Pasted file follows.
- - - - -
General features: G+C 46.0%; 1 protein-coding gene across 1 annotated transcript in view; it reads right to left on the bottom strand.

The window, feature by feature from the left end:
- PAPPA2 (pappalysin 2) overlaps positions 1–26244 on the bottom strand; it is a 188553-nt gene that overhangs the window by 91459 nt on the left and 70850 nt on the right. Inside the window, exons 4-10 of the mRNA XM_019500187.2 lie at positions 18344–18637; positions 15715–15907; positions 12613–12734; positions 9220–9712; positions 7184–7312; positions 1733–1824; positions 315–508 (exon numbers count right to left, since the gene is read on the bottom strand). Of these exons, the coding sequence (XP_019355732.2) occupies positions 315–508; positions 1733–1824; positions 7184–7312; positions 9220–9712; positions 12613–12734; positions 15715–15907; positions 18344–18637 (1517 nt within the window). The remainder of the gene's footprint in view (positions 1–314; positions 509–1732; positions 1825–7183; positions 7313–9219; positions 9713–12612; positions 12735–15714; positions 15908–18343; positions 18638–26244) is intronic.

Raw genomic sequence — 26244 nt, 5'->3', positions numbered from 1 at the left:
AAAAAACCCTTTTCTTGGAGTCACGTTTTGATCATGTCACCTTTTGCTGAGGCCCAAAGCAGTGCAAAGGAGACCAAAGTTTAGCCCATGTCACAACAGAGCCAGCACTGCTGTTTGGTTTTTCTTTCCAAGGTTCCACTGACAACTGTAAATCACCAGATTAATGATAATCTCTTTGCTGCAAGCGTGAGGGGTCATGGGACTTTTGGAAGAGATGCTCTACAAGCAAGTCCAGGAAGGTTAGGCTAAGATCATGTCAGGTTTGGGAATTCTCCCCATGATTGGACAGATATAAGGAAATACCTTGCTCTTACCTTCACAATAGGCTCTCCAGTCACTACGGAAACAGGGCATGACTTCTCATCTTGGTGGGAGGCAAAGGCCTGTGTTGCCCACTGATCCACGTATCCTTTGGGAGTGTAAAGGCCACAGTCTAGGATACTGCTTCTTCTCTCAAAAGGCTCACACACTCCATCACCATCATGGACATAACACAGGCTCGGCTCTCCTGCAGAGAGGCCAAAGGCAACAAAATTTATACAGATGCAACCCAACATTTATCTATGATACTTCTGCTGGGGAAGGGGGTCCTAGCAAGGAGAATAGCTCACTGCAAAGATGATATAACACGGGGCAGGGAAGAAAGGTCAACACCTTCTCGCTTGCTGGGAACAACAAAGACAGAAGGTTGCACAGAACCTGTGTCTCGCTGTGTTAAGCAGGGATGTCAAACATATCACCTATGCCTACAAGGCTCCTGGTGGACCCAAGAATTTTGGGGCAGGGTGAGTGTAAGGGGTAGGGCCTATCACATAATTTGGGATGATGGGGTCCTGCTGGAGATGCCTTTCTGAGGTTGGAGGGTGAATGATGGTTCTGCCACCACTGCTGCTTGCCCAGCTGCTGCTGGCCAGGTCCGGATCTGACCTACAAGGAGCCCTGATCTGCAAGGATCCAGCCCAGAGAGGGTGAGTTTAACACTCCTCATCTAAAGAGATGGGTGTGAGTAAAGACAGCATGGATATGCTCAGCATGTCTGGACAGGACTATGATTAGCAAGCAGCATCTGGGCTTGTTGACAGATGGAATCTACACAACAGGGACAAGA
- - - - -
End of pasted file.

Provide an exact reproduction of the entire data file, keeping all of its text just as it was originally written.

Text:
General features: G+C 46.0%; 1 protein-coding gene across 1 annotated transcript in view; it reads right to left on the bottom strand.

The window, feature by feature from the left end:
- PAPPA2 (pappalysin 2) overlaps positions 1–26244 on the bottom strand; it is a 188553-nt gene that overhangs the window by 91459 nt on the left and 70850 nt on the right. Inside the window, exons 4-10 of the mRNA XM_019500187.2 lie at positions 18344–18637; positions 15715–15907; positions 12613–12734; positions 9220–9712; positions 7184–7312; positions 1733–1824; positions 315–508 (exon numbers count right to left, since the gene is read on the bottom strand). Of these exons, the coding sequence (XP_019355732.2) occupies positions 315–508; positions 1733–1824; positions 7184–7312; positions 9220–9712; positions 12613–12734; positions 15715–15907; positions 18344–18637 (1517 nt within the window). The remainder of the gene's footprint in view (positions 1–314; positions 509–1732; positions 1825–7183; positions 7313–9219; positions 9713–12612; positions 12735–15714; positions 15908–18343; positions 18638–26244) is intronic.

Raw genomic sequence — 26244 nt, 5'->3', positions numbered from 1 at the left:
AAAAAACCCTTTTCTTGGAGTCACGTTTTGATCATGTCACCTTTTGCTGAGGCCCAAAGCAGTGCAAAGGAGACCAAAGTTTAGCCCATGTCACAACAGAGCCAGCACTGCTGTTTGGTTTTTCTTTCCAAGGTTCCACTGACAACTGTAAATCACCAGATTAATGATAATCTCTTTGCTGCAAGCGTGAGGGGTCATGGGACTTTTGGAAGAGATGCTCTACAAGCAAGTCCAGGAAGGTTAGGCTAAGATCATGTCAGGTTTGGGAATTCTCCCCATGATTGGACAGATATAAGGAAATACCTTGCTCTTACCTTCACAATAGGCTCTCCAGTCACTACGGAAACAGGGCATGACTTCTCATCTTGGTGGGAGGCAAAGGCCTGTGTTGCCCACTGATCCACGTATCCTTTGGGAGTGTAAAGGCCACAGTCTAGGATACTGCTTCTTCTCTCAAAAGGCTCACACACTCCATCACCATCATGGACATAACACAGGCTCGGCTCTCCTGCAGAGAGGCCAAAGGCAACAAAATTTATACAGATGCAACCCAACATTTATCTATGATACTTCTGCTGGGGAAGGGGGTCCTAGCAAGGAGAATAGCTCACTGCAAAGATGATATAACACGGGGCAGGGAAGAAAGGTCAACACCTTCTCGCTTGCTGGGAACAACAAAGACAGAAGGTTGCACAGAACCTGTGTCTCGCTGTGTTAAGCAGGGATGTCAAACATATCACCTATGCCTACAAGGCTCCTGGTGGACCCAAGAATTTTGGGGCAGGGTGAGTGTAAGGGGTAGGGCCTATCACATAATTTGGGATGATGGGGTCCTGCTGGAGATGCCTTTCTGAGGTTGGAGGGTGAATGATGGTTCTGCCACCACTGCTGCTTGCCCAGCTGCTGCTGGCCAGGTCCGGATCTGACCTACAAGGAGCCCTGATCTGCAAGGATCCAGCCCAGAGAGGGTGAGTTTAACACTCCTCATCTAAAGAGATGGGTGTGAGTAAAGACAGCATGGATATGCTCAGCATGTCTGGACAGGACTATGATTAGCAAGCAGCATCTGGGCTTGTTGACAGATGGAATCTACACAACAGGGACAAGA